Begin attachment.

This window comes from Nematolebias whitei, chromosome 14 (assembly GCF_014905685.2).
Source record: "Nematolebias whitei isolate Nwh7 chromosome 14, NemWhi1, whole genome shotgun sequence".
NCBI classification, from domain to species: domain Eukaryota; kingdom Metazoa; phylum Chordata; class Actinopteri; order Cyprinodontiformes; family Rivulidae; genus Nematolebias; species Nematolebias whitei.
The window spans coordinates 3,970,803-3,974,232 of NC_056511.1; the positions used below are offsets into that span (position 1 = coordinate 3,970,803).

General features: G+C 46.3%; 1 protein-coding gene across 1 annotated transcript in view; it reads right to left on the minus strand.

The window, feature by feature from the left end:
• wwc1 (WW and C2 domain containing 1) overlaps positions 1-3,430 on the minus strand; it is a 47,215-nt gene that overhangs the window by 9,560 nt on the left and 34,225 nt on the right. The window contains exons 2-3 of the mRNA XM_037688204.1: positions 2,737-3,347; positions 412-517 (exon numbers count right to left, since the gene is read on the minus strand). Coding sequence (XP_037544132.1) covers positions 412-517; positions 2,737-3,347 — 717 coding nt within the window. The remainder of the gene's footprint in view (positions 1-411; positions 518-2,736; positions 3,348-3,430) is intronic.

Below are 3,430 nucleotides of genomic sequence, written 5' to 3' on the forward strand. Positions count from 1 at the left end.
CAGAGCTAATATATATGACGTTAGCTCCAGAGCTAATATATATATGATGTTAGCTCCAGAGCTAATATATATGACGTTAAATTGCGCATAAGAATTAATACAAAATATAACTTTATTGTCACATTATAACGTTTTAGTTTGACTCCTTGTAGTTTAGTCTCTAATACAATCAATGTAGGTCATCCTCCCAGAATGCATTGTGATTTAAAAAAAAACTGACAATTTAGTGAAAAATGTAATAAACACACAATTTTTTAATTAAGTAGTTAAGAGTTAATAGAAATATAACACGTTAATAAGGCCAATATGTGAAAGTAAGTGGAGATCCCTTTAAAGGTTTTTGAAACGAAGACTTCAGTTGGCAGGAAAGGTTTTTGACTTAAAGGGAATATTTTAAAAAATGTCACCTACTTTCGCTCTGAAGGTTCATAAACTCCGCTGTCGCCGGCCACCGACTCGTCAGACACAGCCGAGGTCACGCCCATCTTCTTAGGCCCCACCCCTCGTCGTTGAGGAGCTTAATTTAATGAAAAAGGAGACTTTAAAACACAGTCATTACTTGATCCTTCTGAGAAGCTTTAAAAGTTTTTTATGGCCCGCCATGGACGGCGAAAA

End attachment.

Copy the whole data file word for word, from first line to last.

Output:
This window comes from Nematolebias whitei, chromosome 14 (assembly GCF_014905685.2).
Source record: "Nematolebias whitei isolate Nwh7 chromosome 14, NemWhi1, whole genome shotgun sequence".
NCBI classification, from domain to species: domain Eukaryota; kingdom Metazoa; phylum Chordata; class Actinopteri; order Cyprinodontiformes; family Rivulidae; genus Nematolebias; species Nematolebias whitei.
The window spans coordinates 3,970,803-3,974,232 of NC_056511.1; the positions used below are offsets into that span (position 1 = coordinate 3,970,803).

General features: G+C 46.3%; 1 protein-coding gene across 1 annotated transcript in view; it reads right to left on the minus strand.

The window, feature by feature from the left end:
• wwc1 (WW and C2 domain containing 1) overlaps positions 1-3,430 on the minus strand; it is a 47,215-nt gene that overhangs the window by 9,560 nt on the left and 34,225 nt on the right. The window contains exons 2-3 of the mRNA XM_037688204.1: positions 2,737-3,347; positions 412-517 (exon numbers count right to left, since the gene is read on the minus strand). Coding sequence (XP_037544132.1) covers positions 412-517; positions 2,737-3,347 — 717 coding nt within the window. The remainder of the gene's footprint in view (positions 1-411; positions 518-2,736; positions 3,348-3,430) is intronic.

Below are 3,430 nucleotides of genomic sequence, written 5' to 3' on the forward strand. Positions count from 1 at the left end.
CAGAGCTAATATATATGACGTTAGCTCCAGAGCTAATATATATATGATGTTAGCTCCAGAGCTAATATATATGACGTTAAATTGCGCATAAGAATTAATACAAAATATAACTTTATTGTCACATTATAACGTTTTAGTTTGACTCCTTGTAGTTTAGTCTCTAATACAATCAATGTAGGTCATCCTCCCAGAATGCATTGTGATTTAAAAAAAAACTGACAATTTAGTGAAAAATGTAATAAACACACAATTTTTTAATTAAGTAGTTAAGAGTTAATAGAAATATAACACGTTAATAAGGCCAATATGTGAAAGTAAGTGGAGATCCCTTTAAAGGTTTTTGAAACGAAGACTTCAGTTGGCAGGAAAGGTTTTTGACTTAAAGGGAATATTTTAAAAAATGTCACCTACTTTCGCTCTGAAGGTTCATAAACTCCGCTGTCGCCGGCCACCGACTCGTCAGACACAGCCGAGGTCACGCCCATCTTCTTAGGCCCCACCCCTCGTCGTTGAGGAGCTTAATTTAATGAAAAAGGAGACTTTAAAACACAGTCATTACTTGATCCTTCTGAGAAGCTTTAAAAGTTTTTTATGGCCCGCCATGGACGGCGAAAA